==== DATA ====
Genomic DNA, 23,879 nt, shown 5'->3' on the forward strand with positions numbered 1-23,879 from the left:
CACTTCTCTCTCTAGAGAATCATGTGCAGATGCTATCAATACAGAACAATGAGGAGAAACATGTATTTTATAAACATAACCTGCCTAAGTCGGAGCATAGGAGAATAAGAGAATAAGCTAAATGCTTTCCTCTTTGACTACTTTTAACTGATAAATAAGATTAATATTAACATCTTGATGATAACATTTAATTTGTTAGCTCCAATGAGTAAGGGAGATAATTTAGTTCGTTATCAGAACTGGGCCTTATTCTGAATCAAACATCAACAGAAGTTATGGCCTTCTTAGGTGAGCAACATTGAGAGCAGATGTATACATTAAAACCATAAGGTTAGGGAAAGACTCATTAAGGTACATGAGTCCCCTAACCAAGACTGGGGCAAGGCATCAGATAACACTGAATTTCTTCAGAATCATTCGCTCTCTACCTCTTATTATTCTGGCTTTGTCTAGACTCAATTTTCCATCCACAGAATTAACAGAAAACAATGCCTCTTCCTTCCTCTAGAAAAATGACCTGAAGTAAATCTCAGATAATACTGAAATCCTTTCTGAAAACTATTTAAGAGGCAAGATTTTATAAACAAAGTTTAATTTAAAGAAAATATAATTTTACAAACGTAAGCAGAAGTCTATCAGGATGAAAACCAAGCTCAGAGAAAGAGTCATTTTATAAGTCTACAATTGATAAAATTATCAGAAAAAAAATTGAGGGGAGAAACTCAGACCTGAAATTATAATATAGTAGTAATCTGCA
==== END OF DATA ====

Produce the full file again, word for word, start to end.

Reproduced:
Genomic DNA, 23,879 nt, shown 5'->3' on the forward strand with positions numbered 1-23,879 from the left:
CACTTCTCTCTCTAGAGAATCATGTGCAGATGCTATCAATACAGAACAATGAGGAGAAACATGTATTTTATAAACATAACCTGCCTAAGTCGGAGCATAGGAGAATAAGAGAATAAGCTAAATGCTTTCCTCTTTGACTACTTTTAACTGATAAATAAGATTAATATTAACATCTTGATGATAACATTTAATTTGTTAGCTCCAATGAGTAAGGGAGATAATTTAGTTCGTTATCAGAACTGGGCCTTATTCTGAATCAAACATCAACAGAAGTTATGGCCTTCTTAGGTGAGCAACATTGAGAGCAGATGTATACATTAAAACCATAAGGTTAGGGAAAGACTCATTAAGGTACATGAGTCCCCTAACCAAGACTGGGGCAAGGCATCAGATAACACTGAATTTCTTCAGAATCATTCGCTCTCTACCTCTTATTATTCTGGCTTTGTCTAGACTCAATTTTCCATCCACAGAATTAACAGAAAACAATGCCTCTTCCTTCCTCTAGAAAAATGACCTGAAGTAAATCTCAGATAATACTGAAATCCTTTCTGAAAACTATTTAAGAGGCAAGATTTTATAAACAAAGTTTAATTTAAAGAAAATATAATTTTACAAACGTAAGCAGAAGTCTATCAGGATGAAAACCAAGCTCAGAGAAAGAGTCATTTTATAAGTCTACAATTGATAAAATTATCAGAAAAAAAATTGAGGGGAGAAACTCAGACCTGAAATTATAATATAGTAGTAATCTGCA